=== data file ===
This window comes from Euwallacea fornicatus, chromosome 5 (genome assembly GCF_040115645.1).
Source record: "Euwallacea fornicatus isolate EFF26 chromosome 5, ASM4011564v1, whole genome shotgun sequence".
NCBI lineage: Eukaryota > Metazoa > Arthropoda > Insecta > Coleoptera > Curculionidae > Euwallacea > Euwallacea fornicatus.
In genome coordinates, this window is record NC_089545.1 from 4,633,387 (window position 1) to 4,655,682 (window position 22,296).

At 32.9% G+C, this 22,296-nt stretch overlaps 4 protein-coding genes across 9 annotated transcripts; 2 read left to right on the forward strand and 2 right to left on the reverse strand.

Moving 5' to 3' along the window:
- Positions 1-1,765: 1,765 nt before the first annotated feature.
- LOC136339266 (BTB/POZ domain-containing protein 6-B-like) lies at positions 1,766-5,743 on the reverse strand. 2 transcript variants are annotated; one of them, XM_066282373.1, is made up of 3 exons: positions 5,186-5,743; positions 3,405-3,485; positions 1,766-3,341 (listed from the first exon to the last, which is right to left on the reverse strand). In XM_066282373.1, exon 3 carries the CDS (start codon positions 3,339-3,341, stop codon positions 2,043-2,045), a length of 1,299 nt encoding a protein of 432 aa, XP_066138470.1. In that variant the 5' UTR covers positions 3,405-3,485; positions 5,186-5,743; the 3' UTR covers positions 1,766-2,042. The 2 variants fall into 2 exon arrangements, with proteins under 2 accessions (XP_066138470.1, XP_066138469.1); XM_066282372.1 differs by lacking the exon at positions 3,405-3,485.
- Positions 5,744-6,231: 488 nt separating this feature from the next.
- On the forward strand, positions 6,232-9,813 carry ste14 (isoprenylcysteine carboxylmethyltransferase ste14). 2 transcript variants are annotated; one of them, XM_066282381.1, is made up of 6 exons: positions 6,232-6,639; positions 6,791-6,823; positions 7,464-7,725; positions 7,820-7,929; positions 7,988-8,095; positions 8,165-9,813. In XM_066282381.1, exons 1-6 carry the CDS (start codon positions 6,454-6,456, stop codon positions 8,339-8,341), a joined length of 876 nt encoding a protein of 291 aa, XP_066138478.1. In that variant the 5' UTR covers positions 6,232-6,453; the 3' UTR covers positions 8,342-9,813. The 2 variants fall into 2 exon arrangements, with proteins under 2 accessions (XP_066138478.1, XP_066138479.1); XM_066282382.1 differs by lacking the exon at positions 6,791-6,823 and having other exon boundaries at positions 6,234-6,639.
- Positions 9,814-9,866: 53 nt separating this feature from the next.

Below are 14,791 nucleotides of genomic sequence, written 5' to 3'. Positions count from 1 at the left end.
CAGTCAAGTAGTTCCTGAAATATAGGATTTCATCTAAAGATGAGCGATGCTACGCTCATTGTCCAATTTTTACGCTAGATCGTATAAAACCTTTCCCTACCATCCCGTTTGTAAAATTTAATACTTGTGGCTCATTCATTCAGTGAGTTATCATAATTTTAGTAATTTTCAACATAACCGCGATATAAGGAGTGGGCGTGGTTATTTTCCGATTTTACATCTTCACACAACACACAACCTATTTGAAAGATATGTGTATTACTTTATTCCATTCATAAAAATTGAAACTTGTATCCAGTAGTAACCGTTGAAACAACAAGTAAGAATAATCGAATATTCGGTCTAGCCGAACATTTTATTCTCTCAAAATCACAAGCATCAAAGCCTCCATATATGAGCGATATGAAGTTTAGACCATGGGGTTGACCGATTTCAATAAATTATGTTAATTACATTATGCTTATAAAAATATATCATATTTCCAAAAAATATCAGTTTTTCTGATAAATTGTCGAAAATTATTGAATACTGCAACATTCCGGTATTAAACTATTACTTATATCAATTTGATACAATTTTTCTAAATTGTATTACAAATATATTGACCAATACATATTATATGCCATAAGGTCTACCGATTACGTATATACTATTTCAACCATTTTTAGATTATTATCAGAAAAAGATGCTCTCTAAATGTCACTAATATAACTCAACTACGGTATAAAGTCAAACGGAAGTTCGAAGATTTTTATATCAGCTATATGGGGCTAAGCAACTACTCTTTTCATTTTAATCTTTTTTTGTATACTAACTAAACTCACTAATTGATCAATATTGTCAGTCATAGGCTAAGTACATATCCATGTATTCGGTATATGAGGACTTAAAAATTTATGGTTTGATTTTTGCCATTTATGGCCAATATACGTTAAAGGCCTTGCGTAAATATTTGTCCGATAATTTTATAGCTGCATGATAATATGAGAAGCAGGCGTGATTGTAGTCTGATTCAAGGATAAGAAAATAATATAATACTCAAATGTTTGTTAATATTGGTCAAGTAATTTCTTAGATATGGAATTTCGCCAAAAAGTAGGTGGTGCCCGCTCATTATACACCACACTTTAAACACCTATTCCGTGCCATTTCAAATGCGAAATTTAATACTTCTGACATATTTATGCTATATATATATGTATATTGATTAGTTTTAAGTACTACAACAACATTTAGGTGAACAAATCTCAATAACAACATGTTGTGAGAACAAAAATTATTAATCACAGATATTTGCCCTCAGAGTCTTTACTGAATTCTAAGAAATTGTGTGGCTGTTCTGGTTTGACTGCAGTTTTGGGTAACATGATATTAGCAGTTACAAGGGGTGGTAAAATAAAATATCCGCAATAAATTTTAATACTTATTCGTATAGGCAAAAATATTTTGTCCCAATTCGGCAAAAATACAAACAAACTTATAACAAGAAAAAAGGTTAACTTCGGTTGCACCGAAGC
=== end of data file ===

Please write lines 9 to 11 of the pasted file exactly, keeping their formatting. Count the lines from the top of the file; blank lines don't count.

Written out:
- Positions 5,744-6,231: 488 nt separating this feature from the next.
- On the forward strand, positions 6,232-9,813 carry ste14 (isoprenylcysteine carboxylmethyltransferase ste14). 2 transcript variants are annotated; one of them, XM_066282381.1, is made up of 6 exons: positions 6,232-6,639; positions 6,791-6,823; positions 7,464-7,725; positions 7,820-7,929; positions 7,988-8,095; positions 8,165-9,813. In XM_066282381.1, exons 1-6 carry the CDS (start codon positions 6,454-6,456, stop codon positions 8,339-8,341), a joined length of 876 nt encoding a protein of 291 aa, XP_066138478.1. In that variant the 5' UTR covers positions 6,232-6,453; the 3' UTR covers positions 8,342-9,813. The 2 variants fall into 2 exon arrangements, with proteins under 2 accessions (XP_066138478.1, XP_066138479.1); XM_066282382.1 differs by lacking the exon at positions 6,791-6,823 and having other exon boundaries at positions 6,234-6,639.
- Positions 9,814-9,866: 53 nt separating this feature from the next.